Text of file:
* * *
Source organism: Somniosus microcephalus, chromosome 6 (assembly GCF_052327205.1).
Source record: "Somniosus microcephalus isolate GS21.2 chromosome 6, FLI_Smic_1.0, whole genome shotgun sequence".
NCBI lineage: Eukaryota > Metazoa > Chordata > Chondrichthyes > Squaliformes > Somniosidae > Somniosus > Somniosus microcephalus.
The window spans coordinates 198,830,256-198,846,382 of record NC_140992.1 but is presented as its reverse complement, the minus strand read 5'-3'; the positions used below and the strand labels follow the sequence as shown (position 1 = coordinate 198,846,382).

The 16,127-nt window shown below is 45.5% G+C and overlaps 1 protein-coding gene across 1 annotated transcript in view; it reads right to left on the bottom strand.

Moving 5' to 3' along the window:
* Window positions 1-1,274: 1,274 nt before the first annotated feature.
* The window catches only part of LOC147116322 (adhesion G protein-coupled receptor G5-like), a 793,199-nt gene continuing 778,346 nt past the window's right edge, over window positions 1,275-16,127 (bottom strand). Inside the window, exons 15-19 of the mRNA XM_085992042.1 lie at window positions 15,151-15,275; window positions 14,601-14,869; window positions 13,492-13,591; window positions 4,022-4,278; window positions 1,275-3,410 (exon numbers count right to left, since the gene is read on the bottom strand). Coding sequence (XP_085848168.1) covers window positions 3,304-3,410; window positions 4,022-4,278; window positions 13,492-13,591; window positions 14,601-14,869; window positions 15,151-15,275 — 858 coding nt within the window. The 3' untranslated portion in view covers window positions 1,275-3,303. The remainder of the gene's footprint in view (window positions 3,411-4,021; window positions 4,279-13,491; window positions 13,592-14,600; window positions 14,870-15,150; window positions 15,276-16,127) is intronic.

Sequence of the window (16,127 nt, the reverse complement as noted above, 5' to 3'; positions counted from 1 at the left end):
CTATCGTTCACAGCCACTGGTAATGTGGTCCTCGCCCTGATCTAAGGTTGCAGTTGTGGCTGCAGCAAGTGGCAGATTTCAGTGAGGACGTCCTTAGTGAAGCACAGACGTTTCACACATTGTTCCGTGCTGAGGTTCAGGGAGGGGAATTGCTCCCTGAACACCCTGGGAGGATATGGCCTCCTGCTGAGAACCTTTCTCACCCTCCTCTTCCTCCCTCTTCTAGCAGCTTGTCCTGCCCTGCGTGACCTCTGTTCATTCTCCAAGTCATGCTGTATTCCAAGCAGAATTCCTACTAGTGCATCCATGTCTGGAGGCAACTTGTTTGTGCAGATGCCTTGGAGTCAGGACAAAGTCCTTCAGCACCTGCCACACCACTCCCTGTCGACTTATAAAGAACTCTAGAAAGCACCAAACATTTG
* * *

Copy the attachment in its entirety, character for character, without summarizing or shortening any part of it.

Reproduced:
Source organism: Somniosus microcephalus, chromosome 6 (assembly GCF_052327205.1).
Source record: "Somniosus microcephalus isolate GS21.2 chromosome 6, FLI_Smic_1.0, whole genome shotgun sequence".
NCBI lineage: Eukaryota > Metazoa > Chordata > Chondrichthyes > Squaliformes > Somniosidae > Somniosus > Somniosus microcephalus.
The window spans coordinates 198,830,256-198,846,382 of record NC_140992.1 but is presented as its reverse complement, the minus strand read 5'-3'; the positions used below and the strand labels follow the sequence as shown (position 1 = coordinate 198,846,382).

The 16,127-nt window shown below is 45.5% G+C and overlaps 1 protein-coding gene across 1 annotated transcript in view; it reads right to left on the bottom strand.

Moving 5' to 3' along the window:
* Window positions 1-1,274: 1,274 nt before the first annotated feature.
* The window catches only part of LOC147116322 (adhesion G protein-coupled receptor G5-like), a 793,199-nt gene continuing 778,346 nt past the window's right edge, over window positions 1,275-16,127 (bottom strand). Inside the window, exons 15-19 of the mRNA XM_085992042.1 lie at window positions 15,151-15,275; window positions 14,601-14,869; window positions 13,492-13,591; window positions 4,022-4,278; window positions 1,275-3,410 (exon numbers count right to left, since the gene is read on the bottom strand). Coding sequence (XP_085848168.1) covers window positions 3,304-3,410; window positions 4,022-4,278; window positions 13,492-13,591; window positions 14,601-14,869; window positions 15,151-15,275 — 858 coding nt within the window. The 3' untranslated portion in view covers window positions 1,275-3,303. The remainder of the gene's footprint in view (window positions 3,411-4,021; window positions 4,279-13,491; window positions 13,592-14,600; window positions 14,870-15,150; window positions 15,276-16,127) is intronic.

Sequence of the window (16,127 nt, the reverse complement as noted above, 5' to 3'; positions counted from 1 at the left end):
CTATCGTTCACAGCCACTGGTAATGTGGTCCTCGCCCTGATCTAAGGTTGCAGTTGTGGCTGCAGCAAGTGGCAGATTTCAGTGAGGACGTCCTTAGTGAAGCACAGACGTTTCACACATTGTTCCGTGCTGAGGTTCAGGGAGGGGAATTGCTCCCTGAACACCCTGGGAGGATATGGCCTCCTGCTGAGAACCTTTCTCACCCTCCTCTTCCTCCCTCTTCTAGCAGCTTGTCCTGCCCTGCGTGACCTCTGTTCATTCTCCAAGTCATGCTGTATTCCAAGCAGAATTCCTACTAGTGCATCCATGTCTGGAGGCAACTTGTTTGTGCAGATGCCTTGGAGTCAGGACAAAGTCCTTCAGCACCTGCCACACCACTCCCTGTCGACTTATAAAGAACTCTAGAAAGCACCAAACATTTG